Over the last few years we’ve been seeing some really great exhibitions being curated by those within the scene centered around DJing, art, personal collections and artifacts and other very important things that need to be persevered for the future. It’s amazing to see so much of this effort coming from people who live and breathe what they love and are taking things to the next level instead of waiting for someone from the outside to come in and do it for us. One of those people who has been actively doing their part in connecting the timeline with DJ culture is Dr. Andre’ Sirois aka DJ Food Stamp who is a faculty member at the University of Oregon and authored the 2016 book “Hip Hop DJs and the Evolution of Technology: Cultural Exchange, Innovation and Democratization”
His latest venture is in creating a coffee table book called “Designed From Scratch: A Hip Hop History of The DJ Mixer 1975-2005” and this past week he curated an exhibition of vintage DJ mixers which were on display. The exhibit not only featured culturally and historically important mixers but back stories of their design and how (and who) helped make them iconic. It featured everything from early disco-era/mobile DJ mixers used by pioneering hip hop DJs such as the GLi 3800 or Clubman Two, icons of the 80s like the Gemini MX-2200 or Numark 1150a made famous by Cash Money and Aladdin, and the bi-products of turntablist era of the 90s (i.e. Vestax 05 Pro, Melos PMX-2, and Rane 54 to name a few). There were also plenty of other rare and obscure mixers that DJs may have used, owned, or just seen in media, or,well, never knew existed. Everything here was part of the DJpedia Archive, and this is just a portion of that collection.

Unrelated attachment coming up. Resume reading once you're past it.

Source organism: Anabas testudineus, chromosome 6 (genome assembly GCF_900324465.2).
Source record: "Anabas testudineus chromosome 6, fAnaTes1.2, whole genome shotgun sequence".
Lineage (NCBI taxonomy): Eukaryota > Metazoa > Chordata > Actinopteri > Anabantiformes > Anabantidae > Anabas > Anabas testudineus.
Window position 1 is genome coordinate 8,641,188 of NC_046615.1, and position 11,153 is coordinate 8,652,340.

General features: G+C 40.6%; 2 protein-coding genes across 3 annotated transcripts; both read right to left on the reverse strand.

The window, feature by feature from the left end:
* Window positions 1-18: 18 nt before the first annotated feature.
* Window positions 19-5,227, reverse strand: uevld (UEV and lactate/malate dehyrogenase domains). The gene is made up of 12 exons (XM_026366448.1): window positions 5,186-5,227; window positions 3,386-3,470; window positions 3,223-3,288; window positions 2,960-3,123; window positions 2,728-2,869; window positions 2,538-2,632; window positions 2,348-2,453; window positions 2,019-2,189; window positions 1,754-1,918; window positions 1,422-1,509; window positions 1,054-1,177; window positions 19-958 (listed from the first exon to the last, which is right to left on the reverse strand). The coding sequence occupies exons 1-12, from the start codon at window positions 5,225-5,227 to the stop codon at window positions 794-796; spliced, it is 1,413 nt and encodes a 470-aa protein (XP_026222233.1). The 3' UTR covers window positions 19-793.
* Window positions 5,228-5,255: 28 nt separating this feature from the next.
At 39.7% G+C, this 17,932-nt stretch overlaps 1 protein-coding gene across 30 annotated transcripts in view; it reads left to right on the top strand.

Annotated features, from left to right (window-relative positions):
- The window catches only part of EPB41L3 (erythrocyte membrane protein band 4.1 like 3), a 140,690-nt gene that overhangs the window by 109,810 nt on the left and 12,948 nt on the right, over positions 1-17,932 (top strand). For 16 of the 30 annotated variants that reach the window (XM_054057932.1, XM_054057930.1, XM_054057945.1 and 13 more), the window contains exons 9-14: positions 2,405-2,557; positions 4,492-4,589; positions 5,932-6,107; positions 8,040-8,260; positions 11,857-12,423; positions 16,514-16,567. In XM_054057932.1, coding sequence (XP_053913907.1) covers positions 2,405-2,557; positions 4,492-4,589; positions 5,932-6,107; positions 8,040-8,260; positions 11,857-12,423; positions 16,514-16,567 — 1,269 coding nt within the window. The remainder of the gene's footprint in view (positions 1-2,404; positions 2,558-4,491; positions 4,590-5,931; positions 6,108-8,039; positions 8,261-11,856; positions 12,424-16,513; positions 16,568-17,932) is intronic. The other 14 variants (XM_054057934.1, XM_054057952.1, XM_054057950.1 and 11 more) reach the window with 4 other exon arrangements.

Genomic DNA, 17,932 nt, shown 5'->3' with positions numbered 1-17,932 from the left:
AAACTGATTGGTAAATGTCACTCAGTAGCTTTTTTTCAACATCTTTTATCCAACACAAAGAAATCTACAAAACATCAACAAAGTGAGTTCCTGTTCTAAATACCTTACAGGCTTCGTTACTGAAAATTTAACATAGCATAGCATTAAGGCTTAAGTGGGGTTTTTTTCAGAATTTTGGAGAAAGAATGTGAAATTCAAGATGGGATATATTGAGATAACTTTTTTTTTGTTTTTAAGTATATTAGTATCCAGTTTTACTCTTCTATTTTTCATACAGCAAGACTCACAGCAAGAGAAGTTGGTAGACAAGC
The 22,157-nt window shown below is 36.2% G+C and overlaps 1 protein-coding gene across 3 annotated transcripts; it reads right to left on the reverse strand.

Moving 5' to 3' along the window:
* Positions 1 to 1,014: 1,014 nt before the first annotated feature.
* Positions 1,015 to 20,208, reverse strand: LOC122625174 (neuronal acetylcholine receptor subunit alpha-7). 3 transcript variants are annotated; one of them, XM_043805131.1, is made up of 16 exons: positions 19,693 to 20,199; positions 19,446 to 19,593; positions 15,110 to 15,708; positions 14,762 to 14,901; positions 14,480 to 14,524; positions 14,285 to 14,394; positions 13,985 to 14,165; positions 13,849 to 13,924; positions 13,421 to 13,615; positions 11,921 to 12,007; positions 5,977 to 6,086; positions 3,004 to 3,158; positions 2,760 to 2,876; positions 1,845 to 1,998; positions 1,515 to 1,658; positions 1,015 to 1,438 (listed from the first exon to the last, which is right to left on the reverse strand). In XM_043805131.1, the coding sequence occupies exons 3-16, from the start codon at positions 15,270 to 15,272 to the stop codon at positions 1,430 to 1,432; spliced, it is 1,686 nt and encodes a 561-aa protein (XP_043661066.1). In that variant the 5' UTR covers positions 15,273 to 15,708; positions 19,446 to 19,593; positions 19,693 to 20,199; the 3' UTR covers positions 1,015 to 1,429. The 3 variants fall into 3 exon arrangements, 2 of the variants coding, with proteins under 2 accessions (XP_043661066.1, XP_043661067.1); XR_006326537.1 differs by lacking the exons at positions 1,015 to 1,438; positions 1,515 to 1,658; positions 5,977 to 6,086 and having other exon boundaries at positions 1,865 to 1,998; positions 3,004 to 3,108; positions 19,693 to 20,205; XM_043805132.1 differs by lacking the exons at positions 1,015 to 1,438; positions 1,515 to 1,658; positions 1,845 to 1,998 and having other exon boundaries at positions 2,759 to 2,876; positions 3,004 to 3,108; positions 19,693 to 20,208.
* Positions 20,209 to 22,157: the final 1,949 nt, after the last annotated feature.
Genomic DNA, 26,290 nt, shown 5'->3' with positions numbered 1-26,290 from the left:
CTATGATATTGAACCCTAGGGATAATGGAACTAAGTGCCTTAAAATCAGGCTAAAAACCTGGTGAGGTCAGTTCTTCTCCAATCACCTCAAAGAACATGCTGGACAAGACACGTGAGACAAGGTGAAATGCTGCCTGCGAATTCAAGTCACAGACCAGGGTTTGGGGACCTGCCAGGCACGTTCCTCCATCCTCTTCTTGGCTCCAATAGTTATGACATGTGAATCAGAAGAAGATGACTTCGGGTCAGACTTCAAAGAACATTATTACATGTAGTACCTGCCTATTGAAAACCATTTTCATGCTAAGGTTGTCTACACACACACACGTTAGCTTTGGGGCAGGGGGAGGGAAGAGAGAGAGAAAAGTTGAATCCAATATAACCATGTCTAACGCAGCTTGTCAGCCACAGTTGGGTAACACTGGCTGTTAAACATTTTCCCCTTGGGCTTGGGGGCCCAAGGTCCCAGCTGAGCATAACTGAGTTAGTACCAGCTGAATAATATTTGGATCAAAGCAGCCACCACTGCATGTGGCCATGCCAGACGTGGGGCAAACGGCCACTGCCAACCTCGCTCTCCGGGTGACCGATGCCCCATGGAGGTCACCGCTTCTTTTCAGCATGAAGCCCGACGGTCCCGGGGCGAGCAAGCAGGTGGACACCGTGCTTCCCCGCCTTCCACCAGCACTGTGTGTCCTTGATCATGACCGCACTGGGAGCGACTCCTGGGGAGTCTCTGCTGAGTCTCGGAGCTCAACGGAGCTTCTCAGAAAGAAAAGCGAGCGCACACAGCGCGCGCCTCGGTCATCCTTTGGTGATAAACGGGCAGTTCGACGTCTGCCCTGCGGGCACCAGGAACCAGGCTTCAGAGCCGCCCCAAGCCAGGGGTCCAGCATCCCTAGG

All images of VHS, records, and other art are all scans of pieces that are in the Archive (minus a few images used without permission). Also included were needles, crossfaders (including a rare, original modded Focus Fader that changed the industry/culture), marketing materials, and other memorabilia that centers largely on the hip hop DJ. You will also find a pair of original Technics 1200 turntables that belonged to Bronx DJ, Disco King Mario, which he loaned to Afrika Bambaataa in 1976 for Bam’s first battle (against Mario) at New York Junior High School 123.
Although the exhibition was on display for a short 3 hours, the goal is to present it as a traveling exhibit across the globe. Check out the photos to some of what you can expect to see when it comes to your area.